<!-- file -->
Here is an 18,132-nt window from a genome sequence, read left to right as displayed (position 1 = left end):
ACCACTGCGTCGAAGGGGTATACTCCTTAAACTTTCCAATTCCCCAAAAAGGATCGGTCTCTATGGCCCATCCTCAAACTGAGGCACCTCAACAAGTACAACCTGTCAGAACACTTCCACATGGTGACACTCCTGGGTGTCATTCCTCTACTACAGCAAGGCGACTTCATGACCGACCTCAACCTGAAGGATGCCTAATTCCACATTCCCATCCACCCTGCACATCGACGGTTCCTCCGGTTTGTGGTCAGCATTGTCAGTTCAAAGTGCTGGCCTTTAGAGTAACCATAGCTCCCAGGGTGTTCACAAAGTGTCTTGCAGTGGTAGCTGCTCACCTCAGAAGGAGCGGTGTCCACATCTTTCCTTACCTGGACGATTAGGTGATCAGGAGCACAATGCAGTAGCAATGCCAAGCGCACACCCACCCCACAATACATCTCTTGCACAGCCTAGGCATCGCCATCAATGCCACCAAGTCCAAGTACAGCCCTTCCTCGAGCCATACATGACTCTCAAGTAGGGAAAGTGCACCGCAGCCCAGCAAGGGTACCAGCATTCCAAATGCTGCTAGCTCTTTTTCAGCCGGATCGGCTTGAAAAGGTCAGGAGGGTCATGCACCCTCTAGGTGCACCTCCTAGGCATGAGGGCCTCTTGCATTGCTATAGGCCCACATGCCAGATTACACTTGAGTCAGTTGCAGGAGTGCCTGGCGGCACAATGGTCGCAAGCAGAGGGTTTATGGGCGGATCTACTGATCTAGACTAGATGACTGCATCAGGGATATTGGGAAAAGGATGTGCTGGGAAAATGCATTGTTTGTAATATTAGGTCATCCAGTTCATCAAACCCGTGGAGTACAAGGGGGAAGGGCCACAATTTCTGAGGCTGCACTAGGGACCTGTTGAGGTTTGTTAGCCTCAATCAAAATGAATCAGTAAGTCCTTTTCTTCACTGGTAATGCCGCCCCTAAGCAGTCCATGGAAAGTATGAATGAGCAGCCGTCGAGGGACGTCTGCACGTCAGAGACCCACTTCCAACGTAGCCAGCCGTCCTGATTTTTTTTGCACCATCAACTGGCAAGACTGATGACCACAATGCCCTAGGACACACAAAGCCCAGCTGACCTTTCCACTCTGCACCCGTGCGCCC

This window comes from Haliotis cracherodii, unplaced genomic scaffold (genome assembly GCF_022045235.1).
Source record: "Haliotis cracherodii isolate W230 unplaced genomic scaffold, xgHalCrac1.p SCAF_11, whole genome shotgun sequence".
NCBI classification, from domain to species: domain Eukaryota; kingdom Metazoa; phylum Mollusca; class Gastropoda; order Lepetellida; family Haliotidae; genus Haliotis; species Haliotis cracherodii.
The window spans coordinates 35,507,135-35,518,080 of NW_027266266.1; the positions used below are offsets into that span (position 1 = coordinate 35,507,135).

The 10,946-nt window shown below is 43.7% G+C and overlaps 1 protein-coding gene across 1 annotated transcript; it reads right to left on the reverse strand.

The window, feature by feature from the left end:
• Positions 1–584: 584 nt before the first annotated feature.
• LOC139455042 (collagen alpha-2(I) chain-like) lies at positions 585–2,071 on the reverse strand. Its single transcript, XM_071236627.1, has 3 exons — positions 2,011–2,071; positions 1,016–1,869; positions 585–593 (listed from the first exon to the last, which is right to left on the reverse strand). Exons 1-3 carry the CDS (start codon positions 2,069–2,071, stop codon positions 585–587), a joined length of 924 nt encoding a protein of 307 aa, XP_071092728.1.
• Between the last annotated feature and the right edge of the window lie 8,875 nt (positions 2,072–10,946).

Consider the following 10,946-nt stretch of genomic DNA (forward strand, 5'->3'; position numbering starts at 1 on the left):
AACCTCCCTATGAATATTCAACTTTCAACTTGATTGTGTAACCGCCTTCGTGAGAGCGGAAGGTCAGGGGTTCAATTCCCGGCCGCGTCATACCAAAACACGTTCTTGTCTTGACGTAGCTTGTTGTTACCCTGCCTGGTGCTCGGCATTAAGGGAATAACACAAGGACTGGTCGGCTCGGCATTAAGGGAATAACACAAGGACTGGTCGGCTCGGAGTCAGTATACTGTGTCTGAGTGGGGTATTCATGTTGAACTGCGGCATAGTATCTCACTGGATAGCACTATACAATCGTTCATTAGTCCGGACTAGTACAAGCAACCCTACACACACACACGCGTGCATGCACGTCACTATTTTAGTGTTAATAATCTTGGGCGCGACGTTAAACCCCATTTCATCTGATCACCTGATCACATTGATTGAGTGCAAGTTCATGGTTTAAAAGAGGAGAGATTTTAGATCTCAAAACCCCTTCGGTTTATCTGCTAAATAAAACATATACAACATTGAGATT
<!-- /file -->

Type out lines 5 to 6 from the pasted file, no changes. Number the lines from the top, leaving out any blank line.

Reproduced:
NCBI classification, from domain to species: domain Eukaryota; kingdom Metazoa; phylum Mollusca; class Gastropoda; order Lepetellida; family Haliotidae; genus Haliotis; species Haliotis cracherodii.
The window spans coordinates 35,507,135-35,518,080 of NW_027266266.1; the positions used below are offsets into that span (position 1 = coordinate 35,507,135).